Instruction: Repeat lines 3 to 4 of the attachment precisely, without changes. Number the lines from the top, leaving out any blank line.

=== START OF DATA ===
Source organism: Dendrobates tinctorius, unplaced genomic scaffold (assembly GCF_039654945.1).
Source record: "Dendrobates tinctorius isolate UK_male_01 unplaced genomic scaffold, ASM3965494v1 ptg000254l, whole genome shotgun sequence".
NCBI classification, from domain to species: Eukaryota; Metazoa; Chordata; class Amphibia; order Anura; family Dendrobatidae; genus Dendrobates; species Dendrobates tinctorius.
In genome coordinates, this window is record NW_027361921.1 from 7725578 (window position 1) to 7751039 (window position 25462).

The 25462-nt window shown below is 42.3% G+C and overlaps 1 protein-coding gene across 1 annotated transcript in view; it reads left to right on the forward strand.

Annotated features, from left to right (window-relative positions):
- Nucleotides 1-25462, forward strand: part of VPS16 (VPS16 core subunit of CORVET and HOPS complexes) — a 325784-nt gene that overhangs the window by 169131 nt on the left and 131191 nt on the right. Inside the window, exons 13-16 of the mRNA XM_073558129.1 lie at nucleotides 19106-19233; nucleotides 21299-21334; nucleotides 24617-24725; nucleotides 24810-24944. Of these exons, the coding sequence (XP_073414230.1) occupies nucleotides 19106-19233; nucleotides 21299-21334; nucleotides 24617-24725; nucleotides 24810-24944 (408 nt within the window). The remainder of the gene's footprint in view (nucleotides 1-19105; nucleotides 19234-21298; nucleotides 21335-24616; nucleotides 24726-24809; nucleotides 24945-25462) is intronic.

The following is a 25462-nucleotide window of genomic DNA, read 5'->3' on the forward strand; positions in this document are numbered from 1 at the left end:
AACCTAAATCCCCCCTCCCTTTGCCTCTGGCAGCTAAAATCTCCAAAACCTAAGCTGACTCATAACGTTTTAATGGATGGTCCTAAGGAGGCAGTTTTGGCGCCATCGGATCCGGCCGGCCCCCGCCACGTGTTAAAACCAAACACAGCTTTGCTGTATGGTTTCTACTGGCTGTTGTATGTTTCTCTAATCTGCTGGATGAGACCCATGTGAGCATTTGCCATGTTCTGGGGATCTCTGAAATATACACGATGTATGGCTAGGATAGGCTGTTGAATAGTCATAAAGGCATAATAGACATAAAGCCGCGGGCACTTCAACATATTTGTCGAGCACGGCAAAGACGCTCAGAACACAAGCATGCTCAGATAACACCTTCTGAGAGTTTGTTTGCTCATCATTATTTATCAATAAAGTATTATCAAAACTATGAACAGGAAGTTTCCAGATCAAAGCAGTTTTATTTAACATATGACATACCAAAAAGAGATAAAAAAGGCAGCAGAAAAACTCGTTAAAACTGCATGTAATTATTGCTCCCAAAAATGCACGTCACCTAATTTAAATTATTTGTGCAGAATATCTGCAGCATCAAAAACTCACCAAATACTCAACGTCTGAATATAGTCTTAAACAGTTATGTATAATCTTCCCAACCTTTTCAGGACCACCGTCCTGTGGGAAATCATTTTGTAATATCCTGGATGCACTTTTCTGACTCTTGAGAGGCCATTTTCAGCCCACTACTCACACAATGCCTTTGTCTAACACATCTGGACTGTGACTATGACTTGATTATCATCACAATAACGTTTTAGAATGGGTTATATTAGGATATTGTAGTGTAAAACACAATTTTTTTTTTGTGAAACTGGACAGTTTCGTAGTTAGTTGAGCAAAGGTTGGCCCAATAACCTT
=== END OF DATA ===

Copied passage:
NCBI classification, from domain to species: Eukaryota; Metazoa; Chordata; class Amphibia; order Anura; family Dendrobatidae; genus Dendrobates; species Dendrobates tinctorius.
In genome coordinates, this window is record NW_027361921.1 from 7725578 (window position 1) to 7751039 (window position 25462).